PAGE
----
From: "Historical Notes of the Early Washington, Neveda County, California Mining District" by Robert I. & Grace I. Slyter p. 67
"Beside Highway 20, on Washington Ridge, is the grave of Julius Albert Apperson. Died May 8, 1858. Aged 2 yrs. and 25 days.
A little boy, about two-years old, the son of Mr. Apperson of Washington Ridge, was terribly burned last Friday evening. He was playing near the house with some other small children, who had built a fire, when his clothing caught fire.
The family of Julius Albert Apperson was not, as seems to be the belief, emigrants at the end of their long journey to California. The father was a tanner employed at a Nevada City tannery. The children were burning shavings from the house the father had just completed.
This house was later called the 'White Cloud House.'
The Nevada County Historical Society --Vol. 15, #1; January 1961; gives details of this tragedy which has been obtained years earlier from John Milton Apperson, then aged 82, an older brother of the burned boyand who was also one of the children playing with the fire. Mr. Apperson was then a well-known resident of Tehama County. When a young man he had lived in Washington.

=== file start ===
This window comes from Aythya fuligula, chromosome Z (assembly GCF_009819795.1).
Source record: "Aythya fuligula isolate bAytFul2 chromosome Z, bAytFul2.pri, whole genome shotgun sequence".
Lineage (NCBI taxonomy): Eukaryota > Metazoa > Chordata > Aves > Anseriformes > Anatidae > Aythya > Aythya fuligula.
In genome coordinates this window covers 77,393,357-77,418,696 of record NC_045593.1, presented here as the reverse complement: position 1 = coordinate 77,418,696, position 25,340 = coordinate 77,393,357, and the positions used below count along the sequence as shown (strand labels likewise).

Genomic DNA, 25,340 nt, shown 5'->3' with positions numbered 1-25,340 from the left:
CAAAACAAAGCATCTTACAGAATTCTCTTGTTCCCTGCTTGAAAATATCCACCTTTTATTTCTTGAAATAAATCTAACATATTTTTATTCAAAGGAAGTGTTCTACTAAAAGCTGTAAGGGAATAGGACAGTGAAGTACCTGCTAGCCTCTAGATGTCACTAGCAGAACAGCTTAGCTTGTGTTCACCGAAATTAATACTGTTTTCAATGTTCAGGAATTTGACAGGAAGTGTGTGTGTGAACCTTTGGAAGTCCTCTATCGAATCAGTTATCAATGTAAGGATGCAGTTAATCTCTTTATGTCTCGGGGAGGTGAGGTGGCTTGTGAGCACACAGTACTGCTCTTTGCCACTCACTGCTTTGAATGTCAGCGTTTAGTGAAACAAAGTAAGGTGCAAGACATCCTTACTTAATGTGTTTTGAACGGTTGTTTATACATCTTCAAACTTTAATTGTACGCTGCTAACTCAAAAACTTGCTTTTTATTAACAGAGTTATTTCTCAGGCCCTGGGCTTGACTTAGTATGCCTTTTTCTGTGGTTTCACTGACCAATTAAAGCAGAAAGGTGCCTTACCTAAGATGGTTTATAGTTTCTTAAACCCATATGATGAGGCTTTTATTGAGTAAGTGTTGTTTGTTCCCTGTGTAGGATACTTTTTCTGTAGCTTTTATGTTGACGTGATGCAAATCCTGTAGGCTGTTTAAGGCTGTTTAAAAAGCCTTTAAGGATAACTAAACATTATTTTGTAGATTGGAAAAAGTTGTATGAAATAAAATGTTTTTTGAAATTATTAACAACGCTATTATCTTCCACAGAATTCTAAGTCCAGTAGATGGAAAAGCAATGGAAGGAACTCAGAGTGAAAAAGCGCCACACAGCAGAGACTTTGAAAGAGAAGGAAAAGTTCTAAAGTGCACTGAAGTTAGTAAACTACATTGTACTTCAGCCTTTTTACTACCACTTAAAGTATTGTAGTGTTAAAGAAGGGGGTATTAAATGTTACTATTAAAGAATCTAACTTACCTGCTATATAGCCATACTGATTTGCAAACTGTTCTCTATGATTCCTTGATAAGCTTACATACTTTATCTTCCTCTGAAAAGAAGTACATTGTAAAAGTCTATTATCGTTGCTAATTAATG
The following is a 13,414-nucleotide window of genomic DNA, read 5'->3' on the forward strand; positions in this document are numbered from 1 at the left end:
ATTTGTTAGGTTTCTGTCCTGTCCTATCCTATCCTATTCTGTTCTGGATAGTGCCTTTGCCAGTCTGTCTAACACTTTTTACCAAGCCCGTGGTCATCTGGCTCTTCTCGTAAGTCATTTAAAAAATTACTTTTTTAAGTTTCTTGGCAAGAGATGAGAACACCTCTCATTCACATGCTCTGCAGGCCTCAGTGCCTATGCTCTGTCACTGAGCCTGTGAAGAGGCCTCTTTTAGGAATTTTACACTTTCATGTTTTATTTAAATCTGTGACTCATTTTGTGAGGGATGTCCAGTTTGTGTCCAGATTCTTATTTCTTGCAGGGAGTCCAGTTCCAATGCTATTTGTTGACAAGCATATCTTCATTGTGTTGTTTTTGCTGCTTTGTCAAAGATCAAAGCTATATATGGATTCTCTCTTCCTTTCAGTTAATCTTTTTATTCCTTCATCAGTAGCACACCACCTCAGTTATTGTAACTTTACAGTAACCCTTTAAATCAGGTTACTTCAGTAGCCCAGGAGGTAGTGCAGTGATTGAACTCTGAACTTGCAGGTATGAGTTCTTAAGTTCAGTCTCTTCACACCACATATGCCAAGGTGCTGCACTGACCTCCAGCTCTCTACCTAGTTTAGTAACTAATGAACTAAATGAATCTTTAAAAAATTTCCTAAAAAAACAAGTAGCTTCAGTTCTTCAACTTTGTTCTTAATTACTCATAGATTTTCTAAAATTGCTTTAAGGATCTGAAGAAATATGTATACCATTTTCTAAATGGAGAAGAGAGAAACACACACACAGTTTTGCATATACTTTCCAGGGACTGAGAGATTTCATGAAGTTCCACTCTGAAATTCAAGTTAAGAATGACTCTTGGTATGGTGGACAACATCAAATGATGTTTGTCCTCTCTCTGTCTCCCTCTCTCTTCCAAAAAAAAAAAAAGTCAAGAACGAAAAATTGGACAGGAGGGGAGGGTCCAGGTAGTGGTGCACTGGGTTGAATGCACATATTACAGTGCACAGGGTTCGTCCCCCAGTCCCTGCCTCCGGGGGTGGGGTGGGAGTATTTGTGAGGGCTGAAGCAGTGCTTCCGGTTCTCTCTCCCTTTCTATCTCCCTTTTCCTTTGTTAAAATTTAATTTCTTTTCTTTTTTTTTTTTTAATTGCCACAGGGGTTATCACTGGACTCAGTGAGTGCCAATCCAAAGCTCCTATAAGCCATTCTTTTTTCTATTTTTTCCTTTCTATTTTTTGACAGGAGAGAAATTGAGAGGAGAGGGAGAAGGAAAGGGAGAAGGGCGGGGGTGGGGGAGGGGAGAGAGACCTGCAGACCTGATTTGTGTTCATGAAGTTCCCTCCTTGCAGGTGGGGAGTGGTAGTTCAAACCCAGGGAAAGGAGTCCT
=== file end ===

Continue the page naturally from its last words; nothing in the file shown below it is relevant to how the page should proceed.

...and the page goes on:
In 1863, Martin Luther Marsh, a pioneer lumber man of Nevada County, erected a permanent marker over the grave.
'May I bring you up to date on your article of the 'Baby Grave' on Highway 20? For many years my mother, Gladys Porter Sherman, was, and still is, interested in the grave. About 1945 a small fence was erected and painted white, but through the years the winter storms wore and tore it and in 1957 my parents erected a new fence, painted it white and placed a granite headstone. The little white rocks that were there around the grave in 1898 were placed in cement to form a cross. The tree markers were new also in 1857. Mother's trips were by horse and buggy with her stepfather, Sherman Marsh, when on each Decoration Day they placed flowers on the grave.
Her visits are still made each year, if only to wash the dirt (a)way that gathers on the headstone, so it can be read."
Sincerely, Edna Curtis
1649 28th Ave.
July 18, 1968
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